At 20 years old I believed I had life figured out. I knew how to put cash into my pocket and a roof over my head. I was able to do what I wanted whenever and wherever I wished.There was nothing I wanted from church, so in my mind, I didn’t need it. Same with God.
I determined to think positive, work hard and keep moving forward with my ultimate goals always in mind.
The formula was simple: get cash in whatever way possible, and keep it coming.
Why would I need God? I had science. I knew why the sky was blue and the sun came up every morning. I didn’t need to read a book that was thousands of years old and had no relevance to my modern life.
If you were to ask me how the world was created, I would have said the big bang. If you asked me what caused the big bang, I would have answered, “It just happened.”
That was my limited way of thinking because my world was so small. I had become a criminal at a young age. Organized crime is not just about committing crimes, it is a way of life that takes over. Everyone in the life looks at every situation through tinted glass: how can we benefit on a large scale. Everyone around me did the same. I cut my hair, shaved and dressed like I was told. Every person I was around was part of the life, or I didn’t consider them a friend.
I wanted to expand and become more successful which means I wanted more cash each week. I asked my capo, Jimmy, to put me with Mark – an older gambler who ran a sports book. In other words, Mark was a bookie. I had sold parlay cards and other sports gambling products so I knew the world. Mark showed me how to set up my book and balance it. I learned the lingo and the kind of bets gamblers would place.
The next year I was ready to go out on my own. My first year I did well because I had older guys like Mark helping me along. The next year I did even better and I expanded. Everyone gambles and it does not hurt anyone – this is what I told myself over and over again. This was a big lie because a person who is addicted to gambling will do anything to feel the thrill. Even when faced with ruin, these people kept gambling.
I soon swallowed up smaller bookies and they began working for me. The money came easily because I was the house and the house always makes 10% on any bet. I used the extra cash to loan out and gain more cash through loans. Gambling is unlike any other business because you are not out any real product, only figures on a sheet of paper.
After twelve years I couldn’t stand my life at all. I wanted out of the life, but I was not willing to go through the uncomfortable period it would take to change. The criminal’s dream is to find something that will bring in the same amount of cash that they are making except the profit becomes legal. Until I realized that my way of thinking was broken and had to change, I would go no place fast. It wasn’t until my dream became getting out of the life altogether, profit or not, that I would find the answer.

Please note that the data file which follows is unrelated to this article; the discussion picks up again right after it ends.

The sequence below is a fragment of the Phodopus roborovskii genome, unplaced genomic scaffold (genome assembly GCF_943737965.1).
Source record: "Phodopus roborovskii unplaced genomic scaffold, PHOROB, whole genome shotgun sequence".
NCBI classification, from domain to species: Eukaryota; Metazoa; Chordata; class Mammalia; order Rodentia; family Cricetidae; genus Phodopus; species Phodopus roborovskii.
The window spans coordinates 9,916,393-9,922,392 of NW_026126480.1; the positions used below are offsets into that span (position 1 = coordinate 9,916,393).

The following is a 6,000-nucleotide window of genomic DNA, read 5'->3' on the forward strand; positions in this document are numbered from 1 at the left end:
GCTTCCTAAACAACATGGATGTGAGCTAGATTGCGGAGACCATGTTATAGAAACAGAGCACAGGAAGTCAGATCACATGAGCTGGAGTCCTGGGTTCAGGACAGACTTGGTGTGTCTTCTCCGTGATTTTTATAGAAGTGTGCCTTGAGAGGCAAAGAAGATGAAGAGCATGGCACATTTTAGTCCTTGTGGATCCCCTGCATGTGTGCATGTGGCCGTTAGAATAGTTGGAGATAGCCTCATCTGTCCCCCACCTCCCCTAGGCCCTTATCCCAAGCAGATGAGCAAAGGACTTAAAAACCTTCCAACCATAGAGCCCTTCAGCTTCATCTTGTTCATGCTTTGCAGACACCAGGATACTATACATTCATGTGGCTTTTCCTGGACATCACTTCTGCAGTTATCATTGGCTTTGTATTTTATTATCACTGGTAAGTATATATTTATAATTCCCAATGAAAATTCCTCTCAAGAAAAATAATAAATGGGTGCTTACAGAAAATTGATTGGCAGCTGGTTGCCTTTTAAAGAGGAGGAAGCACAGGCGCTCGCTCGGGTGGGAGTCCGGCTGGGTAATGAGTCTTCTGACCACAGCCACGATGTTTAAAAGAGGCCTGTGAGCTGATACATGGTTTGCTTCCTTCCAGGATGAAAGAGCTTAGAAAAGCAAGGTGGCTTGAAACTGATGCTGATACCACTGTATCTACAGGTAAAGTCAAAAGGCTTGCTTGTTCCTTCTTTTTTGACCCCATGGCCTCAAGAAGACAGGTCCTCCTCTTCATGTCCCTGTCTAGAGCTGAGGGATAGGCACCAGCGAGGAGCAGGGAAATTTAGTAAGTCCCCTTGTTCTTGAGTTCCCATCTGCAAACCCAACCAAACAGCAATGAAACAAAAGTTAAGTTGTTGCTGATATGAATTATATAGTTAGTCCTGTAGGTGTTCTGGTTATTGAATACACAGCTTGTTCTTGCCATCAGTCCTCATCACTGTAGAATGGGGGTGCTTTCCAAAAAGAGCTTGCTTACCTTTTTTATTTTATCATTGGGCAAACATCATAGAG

God’s timing is perfect, but I didn’t know that at the time. The FBI offered me a chance at a fresh start, and that was the turning point. I spent the next 8 years trying to undo what I spent my life before doing. While I was still a part of the criminal world for the next eight years, I was no longer there as a criminal but as an informant for the FBI.
God gave me a fresh start, but it took me almost another ten years of trying to start over on my own before I turned to Him.
The challenge for me was to let God guide me instead of trying to find my own way. It is a process that I am still going through and will be going through for the rest of my life. I know that everything I encounter is part of His plan, and I have to surrender my plans to His. When I look back at my life, I see a lot of mistakes. I also see God’s hand at work. Success, I have learned, is all relative to what you consider successful. The things our world considers success we learn in the Bible are very different from what early Christians, like Paul, considered most valuable – knowing Christ as our savior.
Philippians 3:7-14 (NIV)
7 But whatever were gains to me I now consider loss for the sake of Christ. 8 What is more, I consider everything a loss because of the surpassing worth of knowing Christ Jesus my Lord, for whose sake I have lost all things. I consider them garbage, that I may gain Christ 9 and be found in him, not having a righteousness of my own that comes from the law, but that which is through faith in[a] Christ—the righteousness that comes from God on the basis of faith.
I have learned some very hard lessons and all that I have learned about true success has helped me in two ways. The hard work and positive thinking is still a part of my life. I learned that I cannot be successful with doing what I feel is right, true success comes from knowing we are flawed and Christ bridged the gap between our flaws and God, offering himself as a sacrifice. All the success you think you have or aim for will never be enough until you ask God into your life and make knowing and serving Him your definition of success.